Increasing prosocial behaviour in community-dwelling older adults through phone visiting programs: A rapid systematic review

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About the project

Canadian older adults, over age 65, report rates of loneliness second only to those aged 18-25 (Statistics Canada, 2021). In an attempt to reduce loneliness, phone visiting programs for older adults have been implemented by several organizations worldwide; however, there is a lack of agreement on the optimal duration, frequency and effectiveness of these phone interventions.

This rapid systematic review aimed to examine existing literature on phone visiting programs for community-dwelling older adults and explored three specific outcomes: 1) loneliness, 2) mood, and/or 3) experience of the phone program. Articles were included if they were: 1) a primary source qualitative or quantitative research study, 2) the phenomenon of interest was a social phone program, 3) the population was adults 60 years or older living independently, and 4) one of the targeted outcomes was examined. Articles were excluded if they did not meet the above criteria or if the phone program was in a group, used video calling, or was for health checks, cognitive behavioural therapy, or health education. Articles were considered from any date range, any language and any country.

A peer-reviewed librarian-led search was completed, revealing a total of 8741 articles. Two reviewers completed each round of screening, evaluation and data abstraction. Eleven articles which met all of the inclusion criteria were included in the final analysis.

Key findings

  • Limited published studies of one-to-one telephone programs for socialization purposes exist; however, there are multiple organizations providing phone visiting programs.
  • Phone programs found in the literature and on organizational websites are being offered in a variety of ways. The most common frequency is once per week although some phone calls were daily or at unspecified intervals. Duration of phone calls ranged from one to170 minutes with the majority of calls lasting between 10 and 30 minutes. Study time frames lasted anywhere from four weeks to one year. The phone calls are almost exclusively conducted by volunteers or students with a few exceptions that used paid staff members.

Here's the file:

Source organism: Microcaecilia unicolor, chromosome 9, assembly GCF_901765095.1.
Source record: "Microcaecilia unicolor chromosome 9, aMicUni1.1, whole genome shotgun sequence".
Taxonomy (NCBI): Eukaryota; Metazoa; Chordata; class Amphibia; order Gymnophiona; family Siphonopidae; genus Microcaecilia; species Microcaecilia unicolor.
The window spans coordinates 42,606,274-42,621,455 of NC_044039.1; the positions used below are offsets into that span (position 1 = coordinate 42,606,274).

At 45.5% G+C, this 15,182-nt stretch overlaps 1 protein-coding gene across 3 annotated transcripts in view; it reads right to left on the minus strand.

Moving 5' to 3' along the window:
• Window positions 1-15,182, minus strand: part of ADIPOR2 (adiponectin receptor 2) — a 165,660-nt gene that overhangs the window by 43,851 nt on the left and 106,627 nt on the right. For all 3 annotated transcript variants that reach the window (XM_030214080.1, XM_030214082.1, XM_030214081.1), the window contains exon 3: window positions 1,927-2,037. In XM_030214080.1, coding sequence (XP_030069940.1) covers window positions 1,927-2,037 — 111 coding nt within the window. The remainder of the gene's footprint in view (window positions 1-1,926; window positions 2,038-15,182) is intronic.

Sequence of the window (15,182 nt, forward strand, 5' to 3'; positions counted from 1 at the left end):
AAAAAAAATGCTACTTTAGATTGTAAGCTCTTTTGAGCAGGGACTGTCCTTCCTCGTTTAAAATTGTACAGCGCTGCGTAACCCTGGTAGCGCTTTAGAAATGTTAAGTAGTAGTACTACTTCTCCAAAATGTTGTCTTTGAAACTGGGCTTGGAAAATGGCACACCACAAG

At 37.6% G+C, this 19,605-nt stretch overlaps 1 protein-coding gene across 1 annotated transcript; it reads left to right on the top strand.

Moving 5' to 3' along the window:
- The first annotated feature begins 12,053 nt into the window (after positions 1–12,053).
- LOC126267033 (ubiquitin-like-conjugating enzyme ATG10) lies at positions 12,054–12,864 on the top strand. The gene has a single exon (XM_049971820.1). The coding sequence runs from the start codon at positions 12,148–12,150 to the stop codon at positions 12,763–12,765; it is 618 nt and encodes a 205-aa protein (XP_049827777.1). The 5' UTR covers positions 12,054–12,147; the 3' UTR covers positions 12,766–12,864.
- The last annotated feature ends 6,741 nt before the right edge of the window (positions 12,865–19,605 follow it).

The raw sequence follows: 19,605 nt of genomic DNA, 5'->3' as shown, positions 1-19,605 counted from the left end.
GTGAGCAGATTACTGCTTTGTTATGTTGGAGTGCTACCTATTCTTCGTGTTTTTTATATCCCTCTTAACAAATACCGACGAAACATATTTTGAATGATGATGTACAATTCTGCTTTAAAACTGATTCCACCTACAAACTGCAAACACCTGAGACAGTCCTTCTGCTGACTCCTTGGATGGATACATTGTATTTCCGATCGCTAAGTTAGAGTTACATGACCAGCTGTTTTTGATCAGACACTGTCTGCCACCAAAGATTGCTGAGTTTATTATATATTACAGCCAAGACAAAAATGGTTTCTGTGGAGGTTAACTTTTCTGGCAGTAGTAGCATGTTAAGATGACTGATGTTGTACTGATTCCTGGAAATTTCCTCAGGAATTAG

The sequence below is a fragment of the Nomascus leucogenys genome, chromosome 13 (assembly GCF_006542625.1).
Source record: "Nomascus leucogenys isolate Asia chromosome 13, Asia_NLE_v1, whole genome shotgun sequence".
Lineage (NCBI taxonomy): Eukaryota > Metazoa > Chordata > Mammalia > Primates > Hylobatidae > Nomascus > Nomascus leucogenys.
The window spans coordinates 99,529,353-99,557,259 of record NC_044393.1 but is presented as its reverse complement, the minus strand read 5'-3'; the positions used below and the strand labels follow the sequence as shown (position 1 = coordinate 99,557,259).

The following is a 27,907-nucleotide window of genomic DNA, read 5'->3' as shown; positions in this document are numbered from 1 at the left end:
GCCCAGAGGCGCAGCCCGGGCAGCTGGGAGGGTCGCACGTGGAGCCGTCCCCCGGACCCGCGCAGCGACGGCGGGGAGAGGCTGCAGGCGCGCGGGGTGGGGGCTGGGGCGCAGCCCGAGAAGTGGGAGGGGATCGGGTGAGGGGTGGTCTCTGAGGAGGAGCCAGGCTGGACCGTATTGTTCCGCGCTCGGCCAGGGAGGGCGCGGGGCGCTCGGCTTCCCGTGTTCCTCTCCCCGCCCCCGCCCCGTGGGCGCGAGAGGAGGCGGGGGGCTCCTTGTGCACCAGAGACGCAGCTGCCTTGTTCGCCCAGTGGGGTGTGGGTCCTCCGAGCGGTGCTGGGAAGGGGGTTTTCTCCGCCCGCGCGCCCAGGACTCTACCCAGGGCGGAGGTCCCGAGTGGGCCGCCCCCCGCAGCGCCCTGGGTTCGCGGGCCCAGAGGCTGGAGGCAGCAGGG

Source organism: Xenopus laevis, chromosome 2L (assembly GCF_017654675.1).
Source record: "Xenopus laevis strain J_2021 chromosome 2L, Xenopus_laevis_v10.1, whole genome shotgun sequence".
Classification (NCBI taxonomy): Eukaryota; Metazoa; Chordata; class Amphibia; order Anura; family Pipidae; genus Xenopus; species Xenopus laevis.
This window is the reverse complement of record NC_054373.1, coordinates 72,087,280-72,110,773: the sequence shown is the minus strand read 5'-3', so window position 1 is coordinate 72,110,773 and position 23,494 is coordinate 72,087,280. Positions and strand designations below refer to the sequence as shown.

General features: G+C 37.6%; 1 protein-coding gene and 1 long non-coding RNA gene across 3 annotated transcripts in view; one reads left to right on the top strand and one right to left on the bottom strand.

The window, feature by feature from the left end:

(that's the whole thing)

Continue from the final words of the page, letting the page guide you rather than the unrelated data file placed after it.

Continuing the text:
• Qualitative and anecdotal evidence supports the use of phone visiting programs for older adults in order to reduce loneliness, improve their lives and enhance their overall mood. Older adults looked forward to scheduled phone calls and appreciated knowing that there was someone they could talk to as needed.
  • Several individual quantitative studies suggested that there may be improvements in loneliness, depression, stress and anxiety. Meta-analysis was only conclusive in relation to phone programs and loneliness.
  • Meta-analysis showed a significant true effect between the use of phone programs and decrease in loneliness.
  • There was also evidence to suggest that phone programs reduced depression based on a positive observed effect size; however, true effects estimated by meta-analysis were inconclusive.
  • There are too few studies to make any certain statistical conclusions about stress or anxiety.
  • Phone programs are offered with various durations and frequencies but there is not enough evidence to determine optimal phone program implementation.
  • Although older adults have reported improvements in their lives due to phone visiting programs, there have not been enough published studies to find statistically significant conclusions.

Policy implications

  • Phone programs should be expanded to ensure that older adults who may be experiencing loneliness and social isolation have the option to participate.
  • Phone programs are currently being provided by researchers and a variety of profit and not-for-profit organizations. Best practice for phone programs needs to be determined and developed into a virtual package to help optimize existing phone programs and support the creation of new phone visiting programs.
  • Further quantitative and qualitative research is needed to support or disprove the findings that show value in phone visiting programs.

Further information

Read the full report

Contact the researchers

Heather J. Nelson, principal investigator, Faculty of Nursing, University of Regina:

Erin Langman, Dalhousie University:

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